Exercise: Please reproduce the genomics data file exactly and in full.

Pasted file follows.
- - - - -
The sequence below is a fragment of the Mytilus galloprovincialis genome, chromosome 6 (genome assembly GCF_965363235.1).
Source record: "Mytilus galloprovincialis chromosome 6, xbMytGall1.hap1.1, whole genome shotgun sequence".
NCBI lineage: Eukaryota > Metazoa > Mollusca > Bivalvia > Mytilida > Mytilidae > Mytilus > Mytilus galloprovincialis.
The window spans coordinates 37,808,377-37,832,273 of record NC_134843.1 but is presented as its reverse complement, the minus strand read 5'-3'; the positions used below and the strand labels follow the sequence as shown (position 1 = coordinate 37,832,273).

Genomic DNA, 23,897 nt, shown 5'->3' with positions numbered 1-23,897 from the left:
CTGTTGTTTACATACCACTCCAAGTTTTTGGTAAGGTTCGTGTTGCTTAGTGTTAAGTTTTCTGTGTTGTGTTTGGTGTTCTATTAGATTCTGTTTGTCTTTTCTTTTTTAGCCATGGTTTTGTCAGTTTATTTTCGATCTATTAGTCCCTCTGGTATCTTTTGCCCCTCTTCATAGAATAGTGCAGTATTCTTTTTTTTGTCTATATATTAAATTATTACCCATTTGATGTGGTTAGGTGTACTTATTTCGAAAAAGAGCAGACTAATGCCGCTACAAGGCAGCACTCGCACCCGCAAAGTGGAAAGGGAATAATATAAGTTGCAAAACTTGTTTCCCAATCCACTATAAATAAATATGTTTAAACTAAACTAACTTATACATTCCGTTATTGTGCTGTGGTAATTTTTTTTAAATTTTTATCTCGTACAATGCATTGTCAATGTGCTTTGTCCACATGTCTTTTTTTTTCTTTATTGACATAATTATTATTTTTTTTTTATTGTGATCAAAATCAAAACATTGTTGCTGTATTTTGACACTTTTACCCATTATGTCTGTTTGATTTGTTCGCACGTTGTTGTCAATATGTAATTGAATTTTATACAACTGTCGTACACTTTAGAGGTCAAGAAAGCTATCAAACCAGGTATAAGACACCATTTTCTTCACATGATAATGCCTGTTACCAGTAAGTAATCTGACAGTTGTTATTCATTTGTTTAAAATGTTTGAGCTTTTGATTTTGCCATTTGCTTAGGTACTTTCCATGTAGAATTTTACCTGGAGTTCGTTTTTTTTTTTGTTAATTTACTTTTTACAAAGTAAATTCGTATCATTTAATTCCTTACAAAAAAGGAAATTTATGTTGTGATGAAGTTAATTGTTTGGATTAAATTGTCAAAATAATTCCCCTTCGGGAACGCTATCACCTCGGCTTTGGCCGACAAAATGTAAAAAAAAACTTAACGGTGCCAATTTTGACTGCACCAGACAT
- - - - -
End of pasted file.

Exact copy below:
The sequence below is a fragment of the Mytilus galloprovincialis genome, chromosome 6 (genome assembly GCF_965363235.1).
Source record: "Mytilus galloprovincialis chromosome 6, xbMytGall1.hap1.1, whole genome shotgun sequence".
NCBI lineage: Eukaryota > Metazoa > Mollusca > Bivalvia > Mytilida > Mytilidae > Mytilus > Mytilus galloprovincialis.
The window spans coordinates 37,808,377-37,832,273 of record NC_134843.1 but is presented as its reverse complement, the minus strand read 5'-3'; the positions used below and the strand labels follow the sequence as shown (position 1 = coordinate 37,832,273).

Genomic DNA, 23,897 nt, shown 5'->3' with positions numbered 1-23,897 from the left:
CTGTTGTTTACATACCACTCCAAGTTTTTGGTAAGGTTCGTGTTGCTTAGTGTTAAGTTTTCTGTGTTGTGTTTGGTGTTCTATTAGATTCTGTTTGTCTTTTCTTTTTTAGCCATGGTTTTGTCAGTTTATTTTCGATCTATTAGTCCCTCTGGTATCTTTTGCCCCTCTTCATAGAATAGTGCAGTATTCTTTTTTTTGTCTATATATTAAATTATTACCCATTTGATGTGGTTAGGTGTACTTATTTCGAAAAAGAGCAGACTAATGCCGCTACAAGGCAGCACTCGCACCCGCAAAGTGGAAAGGGAATAATATAAGTTGCAAAACTTGTTTCCCAATCCACTATAAATAAATATGTTTAAACTAAACTAACTTATACATTCCGTTATTGTGCTGTGGTAATTTTTTTTAAATTTTTATCTCGTACAATGCATTGTCAATGTGCTTTGTCCACATGTCTTTTTTTTTCTTTATTGACATAATTATTATTTTTTTTTTATTGTGATCAAAATCAAAACATTGTTGCTGTATTTTGACACTTTTACCCATTATGTCTGTTTGATTTGTTCGCACGTTGTTGTCAATATGTAATTGAATTTTATACAACTGTCGTACACTTTAGAGGTCAAGAAAGCTATCAAACCAGGTATAAGACACCATTTTCTTCACATGATAATGCCTGTTACCAGTAAGTAATCTGACAGTTGTTATTCATTTGTTTAAAATGTTTGAGCTTTTGATTTTGCCATTTGCTTAGGTACTTTCCATGTAGAATTTTACCTGGAGTTCGTTTTTTTTTTTGTTAATTTACTTTTTACAAAGTAAATTCGTATCATTTAATTCCTTACAAAAAAGGAAATTTATGTTGTGATGAAGTTAATTGTTTGGATTAAATTGTCAAAATAATTCCCCTTCGGGAACGCTATCACCTCGGCTTTGGCCGACAAAATGTAAAAAAAAACTTAACGGTGCCAATTTTGACTGCACCAGACAT